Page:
Photo: public domain
What also occurred to me is that the percentage of people who fill in the evaluation form is rarely much above 32.75%, and that is a good return. Respondents belong to one of four categories: a) those who love you; b) those who hate you; c) those who loved the presentation; d) those who hated the presentation. The bulk of the audience have nuanced responses and, rightly cannot be bothered to spend too much time articulating those.
If the colleagues who thought that what we were saying was too academic had identified themselves (if you are reading this, it is not too late) we might have had a productive exchange of views or an entertainingly frank, potentially violent, dispute.
The most puzzling dimension of all this was that, the “too academic”, session was about curriculum. I could readily accept the view that we were “too stupid” or “too boring” or “oddly unappealing” or “too unpleasantly attired” but how can you discuss curriculum without being academic? What other way can you talk about the topic?
This carries a worrying implication. Study abroad is about two things: “abroad” (not as simple a concept as it might at first glance appear) and “study”. Study in our context is not, as well we all know, necessarily constrained by the traditional environments of classroom and library. Our pedagogies customarily go beyond formal learning environments. That is not to say that what we do is not academic but, rather, it contains a broader (enhanced?) view of what academic means.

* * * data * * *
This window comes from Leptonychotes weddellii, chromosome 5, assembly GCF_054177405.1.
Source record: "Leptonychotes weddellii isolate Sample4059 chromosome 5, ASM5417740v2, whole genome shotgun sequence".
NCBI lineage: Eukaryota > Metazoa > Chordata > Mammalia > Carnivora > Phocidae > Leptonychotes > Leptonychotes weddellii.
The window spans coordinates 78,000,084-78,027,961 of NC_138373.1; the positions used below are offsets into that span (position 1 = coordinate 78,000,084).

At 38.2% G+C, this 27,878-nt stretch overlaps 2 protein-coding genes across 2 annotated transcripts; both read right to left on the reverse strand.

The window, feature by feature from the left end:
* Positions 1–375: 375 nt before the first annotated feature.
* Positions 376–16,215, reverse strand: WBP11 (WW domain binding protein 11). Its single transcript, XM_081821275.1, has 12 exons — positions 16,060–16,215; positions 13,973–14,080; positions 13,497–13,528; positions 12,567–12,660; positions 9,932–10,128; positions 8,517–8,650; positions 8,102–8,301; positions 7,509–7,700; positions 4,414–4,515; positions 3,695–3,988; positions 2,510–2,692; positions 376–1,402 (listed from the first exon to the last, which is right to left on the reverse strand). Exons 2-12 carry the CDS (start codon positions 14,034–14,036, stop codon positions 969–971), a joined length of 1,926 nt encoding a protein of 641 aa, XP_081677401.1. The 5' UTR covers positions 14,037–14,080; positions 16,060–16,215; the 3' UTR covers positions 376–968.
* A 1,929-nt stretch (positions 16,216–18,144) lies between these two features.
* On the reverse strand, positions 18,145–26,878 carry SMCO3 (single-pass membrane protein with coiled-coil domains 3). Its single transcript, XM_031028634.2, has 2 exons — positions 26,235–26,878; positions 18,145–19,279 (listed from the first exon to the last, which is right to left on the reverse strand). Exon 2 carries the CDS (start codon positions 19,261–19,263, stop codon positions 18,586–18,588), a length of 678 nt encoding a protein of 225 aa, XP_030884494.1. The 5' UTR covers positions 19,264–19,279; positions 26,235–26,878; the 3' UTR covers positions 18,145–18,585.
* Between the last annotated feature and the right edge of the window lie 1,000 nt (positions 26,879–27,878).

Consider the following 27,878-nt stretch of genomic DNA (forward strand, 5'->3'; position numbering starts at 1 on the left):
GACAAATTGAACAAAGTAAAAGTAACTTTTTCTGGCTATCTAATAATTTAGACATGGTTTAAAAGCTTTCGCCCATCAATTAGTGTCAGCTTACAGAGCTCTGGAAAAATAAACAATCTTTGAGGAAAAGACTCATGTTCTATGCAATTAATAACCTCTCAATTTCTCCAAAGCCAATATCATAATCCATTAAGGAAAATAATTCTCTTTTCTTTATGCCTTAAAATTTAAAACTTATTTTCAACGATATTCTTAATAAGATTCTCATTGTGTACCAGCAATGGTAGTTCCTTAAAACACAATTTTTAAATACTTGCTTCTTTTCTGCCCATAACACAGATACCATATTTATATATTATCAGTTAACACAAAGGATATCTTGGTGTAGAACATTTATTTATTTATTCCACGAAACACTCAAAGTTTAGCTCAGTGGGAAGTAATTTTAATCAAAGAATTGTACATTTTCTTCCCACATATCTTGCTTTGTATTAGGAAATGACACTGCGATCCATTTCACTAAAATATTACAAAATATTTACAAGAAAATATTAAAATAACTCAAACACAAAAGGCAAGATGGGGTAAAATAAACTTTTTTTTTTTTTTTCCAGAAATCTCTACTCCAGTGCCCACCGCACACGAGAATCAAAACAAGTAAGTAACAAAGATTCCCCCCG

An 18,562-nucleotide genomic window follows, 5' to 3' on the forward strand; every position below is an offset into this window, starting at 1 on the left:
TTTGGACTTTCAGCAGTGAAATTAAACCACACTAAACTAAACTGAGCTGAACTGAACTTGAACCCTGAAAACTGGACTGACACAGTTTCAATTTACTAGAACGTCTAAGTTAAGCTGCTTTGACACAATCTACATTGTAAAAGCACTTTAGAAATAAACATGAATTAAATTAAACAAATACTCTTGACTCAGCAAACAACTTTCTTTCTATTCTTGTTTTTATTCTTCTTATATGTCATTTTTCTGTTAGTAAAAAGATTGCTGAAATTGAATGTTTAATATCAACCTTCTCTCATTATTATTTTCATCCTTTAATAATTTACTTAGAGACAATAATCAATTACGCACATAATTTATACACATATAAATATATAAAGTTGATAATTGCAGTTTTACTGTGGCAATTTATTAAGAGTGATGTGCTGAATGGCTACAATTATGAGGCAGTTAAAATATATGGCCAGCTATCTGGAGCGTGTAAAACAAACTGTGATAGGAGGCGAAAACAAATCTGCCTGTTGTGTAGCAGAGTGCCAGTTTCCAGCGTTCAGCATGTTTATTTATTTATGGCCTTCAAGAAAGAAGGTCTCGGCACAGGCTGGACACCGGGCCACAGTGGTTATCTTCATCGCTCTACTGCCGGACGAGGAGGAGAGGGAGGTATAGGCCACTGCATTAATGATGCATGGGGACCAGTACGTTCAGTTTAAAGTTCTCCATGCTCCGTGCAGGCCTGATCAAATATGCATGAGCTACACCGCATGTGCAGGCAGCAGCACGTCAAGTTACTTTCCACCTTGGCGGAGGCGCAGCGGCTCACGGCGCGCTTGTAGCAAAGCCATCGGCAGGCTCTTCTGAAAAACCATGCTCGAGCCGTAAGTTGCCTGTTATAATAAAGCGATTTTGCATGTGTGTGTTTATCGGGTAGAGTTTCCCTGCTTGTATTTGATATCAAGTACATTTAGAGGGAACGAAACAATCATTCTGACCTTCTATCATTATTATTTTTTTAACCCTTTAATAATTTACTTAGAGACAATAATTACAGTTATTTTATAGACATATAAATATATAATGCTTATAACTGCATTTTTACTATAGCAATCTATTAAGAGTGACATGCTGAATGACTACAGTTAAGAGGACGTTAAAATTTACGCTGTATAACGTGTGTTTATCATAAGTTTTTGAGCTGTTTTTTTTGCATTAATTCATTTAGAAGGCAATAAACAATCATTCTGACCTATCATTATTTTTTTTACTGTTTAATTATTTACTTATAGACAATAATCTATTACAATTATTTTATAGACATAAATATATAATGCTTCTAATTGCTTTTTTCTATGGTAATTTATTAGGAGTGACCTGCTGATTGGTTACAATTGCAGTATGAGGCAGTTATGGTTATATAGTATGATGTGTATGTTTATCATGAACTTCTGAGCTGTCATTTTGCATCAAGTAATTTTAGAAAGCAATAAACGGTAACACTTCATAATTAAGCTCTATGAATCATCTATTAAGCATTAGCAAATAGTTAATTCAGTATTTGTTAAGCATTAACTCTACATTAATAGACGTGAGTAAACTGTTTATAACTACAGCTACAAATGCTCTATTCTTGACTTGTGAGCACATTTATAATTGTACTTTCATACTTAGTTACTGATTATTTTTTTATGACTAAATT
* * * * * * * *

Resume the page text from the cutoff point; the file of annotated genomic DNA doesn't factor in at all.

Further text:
What I realise now was bothering me was that our unholy trinity of critics were using “academic” as a pejorative term. This is common enough in everyday usage but when it slips into the language of education it reveals a failure of mind. If we are not engaging in academic pursuits, what are we doing? We confirm what our conservative critics think: what we do is pleasant for students, a break from the serious stuff they do at home.
Photo: public domain